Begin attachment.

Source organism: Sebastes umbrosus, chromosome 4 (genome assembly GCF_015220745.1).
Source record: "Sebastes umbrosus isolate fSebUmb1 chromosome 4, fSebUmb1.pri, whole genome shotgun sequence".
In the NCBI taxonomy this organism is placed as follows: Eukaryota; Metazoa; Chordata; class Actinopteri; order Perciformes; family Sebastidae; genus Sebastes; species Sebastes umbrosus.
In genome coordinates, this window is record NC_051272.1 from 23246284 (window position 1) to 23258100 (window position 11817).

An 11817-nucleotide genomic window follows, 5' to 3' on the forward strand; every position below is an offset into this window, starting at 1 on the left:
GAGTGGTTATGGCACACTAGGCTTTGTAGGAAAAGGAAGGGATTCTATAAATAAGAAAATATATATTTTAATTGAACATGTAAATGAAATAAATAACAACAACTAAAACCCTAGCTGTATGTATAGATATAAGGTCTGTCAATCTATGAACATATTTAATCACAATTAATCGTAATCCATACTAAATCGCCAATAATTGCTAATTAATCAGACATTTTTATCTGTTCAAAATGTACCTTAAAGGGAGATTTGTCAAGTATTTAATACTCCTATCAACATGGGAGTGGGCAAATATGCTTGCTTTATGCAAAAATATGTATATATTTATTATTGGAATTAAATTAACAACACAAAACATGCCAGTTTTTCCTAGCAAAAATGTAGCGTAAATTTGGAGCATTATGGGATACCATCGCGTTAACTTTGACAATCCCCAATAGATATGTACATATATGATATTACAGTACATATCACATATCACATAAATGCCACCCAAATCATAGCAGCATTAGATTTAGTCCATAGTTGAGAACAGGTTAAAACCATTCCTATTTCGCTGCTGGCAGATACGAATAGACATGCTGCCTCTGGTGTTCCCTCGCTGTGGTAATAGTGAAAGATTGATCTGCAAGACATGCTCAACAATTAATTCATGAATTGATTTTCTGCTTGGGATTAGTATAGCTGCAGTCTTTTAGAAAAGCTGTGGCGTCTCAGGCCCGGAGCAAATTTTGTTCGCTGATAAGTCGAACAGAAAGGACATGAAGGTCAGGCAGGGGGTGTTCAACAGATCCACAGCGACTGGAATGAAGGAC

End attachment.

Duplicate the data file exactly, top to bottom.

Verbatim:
Source organism: Sebastes umbrosus, chromosome 4 (genome assembly GCF_015220745.1).
Source record: "Sebastes umbrosus isolate fSebUmb1 chromosome 4, fSebUmb1.pri, whole genome shotgun sequence".
In the NCBI taxonomy this organism is placed as follows: Eukaryota; Metazoa; Chordata; class Actinopteri; order Perciformes; family Sebastidae; genus Sebastes; species Sebastes umbrosus.
In genome coordinates, this window is record NC_051272.1 from 23246284 (window position 1) to 23258100 (window position 11817).

An 11817-nucleotide genomic window follows, 5' to 3' on the forward strand; every position below is an offset into this window, starting at 1 on the left:
GAGTGGTTATGGCACACTAGGCTTTGTAGGAAAAGGAAGGGATTCTATAAATAAGAAAATATATATTTTAATTGAACATGTAAATGAAATAAATAACAACAACTAAAACCCTAGCTGTATGTATAGATATAAGGTCTGTCAATCTATGAACATATTTAATCACAATTAATCGTAATCCATACTAAATCGCCAATAATTGCTAATTAATCAGACATTTTTATCTGTTCAAAATGTACCTTAAAGGGAGATTTGTCAAGTATTTAATACTCCTATCAACATGGGAGTGGGCAAATATGCTTGCTTTATGCAAAAATATGTATATATTTATTATTGGAATTAAATTAACAACACAAAACATGCCAGTTTTTCCTAGCAAAAATGTAGCGTAAATTTGGAGCATTATGGGATACCATCGCGTTAACTTTGACAATCCCCAATAGATATGTACATATATGATATTACAGTACATATCACATATCACATAAATGCCACCCAAATCATAGCAGCATTAGATTTAGTCCATAGTTGAGAACAGGTTAAAACCATTCCTATTTCGCTGCTGGCAGATACGAATAGACATGCTGCCTCTGGTGTTCCCTCGCTGTGGTAATAGTGAAAGATTGATCTGCAAGACATGCTCAACAATTAATTCATGAATTGATTTTCTGCTTGGGATTAGTATAGCTGCAGTCTTTTAGAAAAGCTGTGGCGTCTCAGGCCCGGAGCAAATTTTGTTCGCTGATAAGTCGAACAGAAAGGACATGAAGGTCAGGCAGGGGGTGTTCAACAGATCCACAGCGACTGGAATGAAGGAC